Over the weekend, I spent some time in the El Greco room of the National Gallery, Washington, which holds the finest collection of his work outside Spain. The National Gallery wisely hangs El Greco alongside Tintoretto, an artist 23 years his senior who was a direct influence. Both painters depict figures elongated beyond realism. They hide the backgrounds or otherwise pull their subjects out of three-dimensional space onto the plane of the picture. They leave their brushwork visible; they choose unearthly colors; and they draw attention to their own tortured emotions.
El Greco was an idiosyncratic artist, unique among Western masters because of his training in Crete. But he was not a madman, a visionary outsider, or a modernist trapped in a sixteenth-century body. He won major commissions and had a successful career because he belonged to a recognizable movement. Called “Mannerism” only in modern times, this movement encompassed Pontormo (1494-1557), Rosso Fiorentino (1494-1540), Parmigianino (1503-1540), and Bronzino (1503-1572) as well as Tintoretto (1518-1594) and El Greco (1541-1614)–the last in the line.
Mannerism is derived from the Italian “maniera,” which means “style.” All Mannerists had idiosyncratic styles (albeit with some similarities), and they all drew attention to style as an issue. Seeing elongated forms, wild colors, and visible brushwork, you had to know that you were looking at a work of art, created by an individual with his own techniques and values. You couldn’t forget the artist and see only the subject.
Why was that approach popular? It arose in a troubled and disillusioning time, marked by religious wars, the Sack of Rome (1527), profound skepticism about traditional beliefs, and political assassinations. Disturbing images fit the age. But I also think that the logic of aesthetic development led to Mannerism.
Up until about 1520, Renaissance artists had tried to answer certain questions that seemed objective or “given.” How should one represent a beautiful human body inside a room? How should one depict a scene involving several figures, such as a Madonna and Child? How should one reconstruct ancient art, especially as it was described in classical books? To these questions, a Raphael or a Leonardo was a fully satisfactory answer. Once these masters had painted their works, the only choices were to imitate them or to try something different. But the very idea of deliberately doing something different raised the question of style. It made the subjective intentions of the artist, his originality, his mental state, and the physical object he created interesting.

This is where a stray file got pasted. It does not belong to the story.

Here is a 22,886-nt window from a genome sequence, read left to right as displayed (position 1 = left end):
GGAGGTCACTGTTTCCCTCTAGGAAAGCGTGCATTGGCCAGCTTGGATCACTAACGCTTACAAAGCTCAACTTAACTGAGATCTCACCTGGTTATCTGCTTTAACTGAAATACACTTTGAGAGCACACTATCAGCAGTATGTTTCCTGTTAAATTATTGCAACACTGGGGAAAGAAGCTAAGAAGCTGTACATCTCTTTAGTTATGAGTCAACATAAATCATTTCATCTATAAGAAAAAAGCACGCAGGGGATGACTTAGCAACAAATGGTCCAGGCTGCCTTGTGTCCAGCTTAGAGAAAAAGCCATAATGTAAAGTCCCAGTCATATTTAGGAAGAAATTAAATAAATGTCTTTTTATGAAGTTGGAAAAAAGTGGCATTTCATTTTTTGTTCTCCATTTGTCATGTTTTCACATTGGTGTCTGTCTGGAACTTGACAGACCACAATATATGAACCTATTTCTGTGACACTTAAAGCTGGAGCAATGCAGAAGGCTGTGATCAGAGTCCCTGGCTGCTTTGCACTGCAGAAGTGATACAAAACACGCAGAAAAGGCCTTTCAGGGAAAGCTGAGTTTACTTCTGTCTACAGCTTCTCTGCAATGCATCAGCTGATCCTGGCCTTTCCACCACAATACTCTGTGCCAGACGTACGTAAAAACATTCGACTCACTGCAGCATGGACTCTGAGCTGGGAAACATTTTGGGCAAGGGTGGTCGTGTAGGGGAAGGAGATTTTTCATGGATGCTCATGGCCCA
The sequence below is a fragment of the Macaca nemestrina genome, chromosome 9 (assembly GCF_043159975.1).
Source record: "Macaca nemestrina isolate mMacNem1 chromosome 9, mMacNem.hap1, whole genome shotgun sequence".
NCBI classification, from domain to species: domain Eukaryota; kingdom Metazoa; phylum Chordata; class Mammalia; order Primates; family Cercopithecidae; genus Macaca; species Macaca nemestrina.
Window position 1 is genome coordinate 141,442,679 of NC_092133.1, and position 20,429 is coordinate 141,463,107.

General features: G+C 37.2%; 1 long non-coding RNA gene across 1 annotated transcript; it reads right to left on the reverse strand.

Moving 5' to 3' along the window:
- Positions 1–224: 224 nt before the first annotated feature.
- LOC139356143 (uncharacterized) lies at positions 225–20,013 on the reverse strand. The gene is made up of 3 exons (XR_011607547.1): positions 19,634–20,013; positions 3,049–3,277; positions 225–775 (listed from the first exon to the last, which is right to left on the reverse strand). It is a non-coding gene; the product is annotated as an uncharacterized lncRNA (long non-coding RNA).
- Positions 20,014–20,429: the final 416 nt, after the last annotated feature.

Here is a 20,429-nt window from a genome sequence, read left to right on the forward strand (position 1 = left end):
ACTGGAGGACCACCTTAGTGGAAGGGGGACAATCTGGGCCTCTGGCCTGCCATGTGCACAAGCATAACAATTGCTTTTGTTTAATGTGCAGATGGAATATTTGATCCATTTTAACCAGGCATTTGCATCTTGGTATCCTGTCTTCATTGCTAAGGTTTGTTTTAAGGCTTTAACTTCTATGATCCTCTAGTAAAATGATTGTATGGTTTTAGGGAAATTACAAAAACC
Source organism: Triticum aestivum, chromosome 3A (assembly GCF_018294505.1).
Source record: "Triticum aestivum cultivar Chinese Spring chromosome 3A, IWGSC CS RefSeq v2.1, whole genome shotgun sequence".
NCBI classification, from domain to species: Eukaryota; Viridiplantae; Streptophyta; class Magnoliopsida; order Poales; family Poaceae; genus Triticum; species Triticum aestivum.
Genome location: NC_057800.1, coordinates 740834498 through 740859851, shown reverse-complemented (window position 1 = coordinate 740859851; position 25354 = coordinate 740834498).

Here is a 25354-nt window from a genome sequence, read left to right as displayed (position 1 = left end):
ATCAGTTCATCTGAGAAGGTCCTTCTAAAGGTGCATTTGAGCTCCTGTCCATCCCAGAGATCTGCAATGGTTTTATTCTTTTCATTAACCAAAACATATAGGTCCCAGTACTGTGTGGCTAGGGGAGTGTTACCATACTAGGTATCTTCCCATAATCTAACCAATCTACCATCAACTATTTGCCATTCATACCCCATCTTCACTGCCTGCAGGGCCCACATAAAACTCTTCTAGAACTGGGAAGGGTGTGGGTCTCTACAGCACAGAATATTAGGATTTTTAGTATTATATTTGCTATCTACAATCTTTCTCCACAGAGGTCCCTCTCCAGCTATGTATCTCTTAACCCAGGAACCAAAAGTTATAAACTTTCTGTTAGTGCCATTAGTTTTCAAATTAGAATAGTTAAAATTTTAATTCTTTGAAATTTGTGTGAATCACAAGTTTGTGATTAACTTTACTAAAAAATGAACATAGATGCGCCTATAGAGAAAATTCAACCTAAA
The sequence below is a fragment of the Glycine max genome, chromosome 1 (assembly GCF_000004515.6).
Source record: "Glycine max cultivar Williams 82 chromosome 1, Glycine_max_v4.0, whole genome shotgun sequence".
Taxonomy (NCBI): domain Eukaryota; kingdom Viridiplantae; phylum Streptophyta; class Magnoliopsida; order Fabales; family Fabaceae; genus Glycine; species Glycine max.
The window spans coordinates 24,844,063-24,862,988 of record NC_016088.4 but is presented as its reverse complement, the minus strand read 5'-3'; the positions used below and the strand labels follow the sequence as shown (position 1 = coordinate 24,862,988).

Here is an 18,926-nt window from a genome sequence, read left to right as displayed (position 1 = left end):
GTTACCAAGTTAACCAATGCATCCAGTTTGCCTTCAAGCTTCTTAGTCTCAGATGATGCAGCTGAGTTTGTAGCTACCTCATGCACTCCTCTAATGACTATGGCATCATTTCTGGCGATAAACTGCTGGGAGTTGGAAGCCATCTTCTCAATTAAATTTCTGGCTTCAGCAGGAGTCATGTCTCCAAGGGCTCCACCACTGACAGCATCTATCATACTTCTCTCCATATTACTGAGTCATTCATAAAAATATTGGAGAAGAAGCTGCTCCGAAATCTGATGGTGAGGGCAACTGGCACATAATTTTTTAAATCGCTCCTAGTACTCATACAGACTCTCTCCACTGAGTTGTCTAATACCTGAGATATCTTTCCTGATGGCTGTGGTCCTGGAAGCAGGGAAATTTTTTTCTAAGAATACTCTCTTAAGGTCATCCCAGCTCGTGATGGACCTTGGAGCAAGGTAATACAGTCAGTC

Exactly the same logic is evident in modernism, which explains why early modernists loved El Greco. But there was a big difference. Mannerism soon yielded to large-scale, durable movements, starting with the baroque. Baroque artists, like their renaissance predecessors, struggled to address questions that seemed “given” or inevitable. How to depict dramatic human interactions? How to show non-ideal human beings in a beautiful way? How to show wild landscapes with only small human figures, or no people at all? How to paint indoor scenes lit by fire? How to recreate the actual ancient art of The Laocoon?
For modernists, there are no objective aesthetic questions. We now think that the artists of other times and places struggled to address issues that seemed inevitable, but these questions were actually relative to the local cultures. It is possible to understand a medieval artist who has a simple understanding of perspective–or a baroque artist who views the world as a stage. But it is impossible to be like them: to address a question that seems intrinsic to art. Instead, everyone is a mannerist today. Every artist develops a maniera of his or her own and creates works that appear, first, as art objects; second, as products of a particular artist, and last (if at all) as representations of something.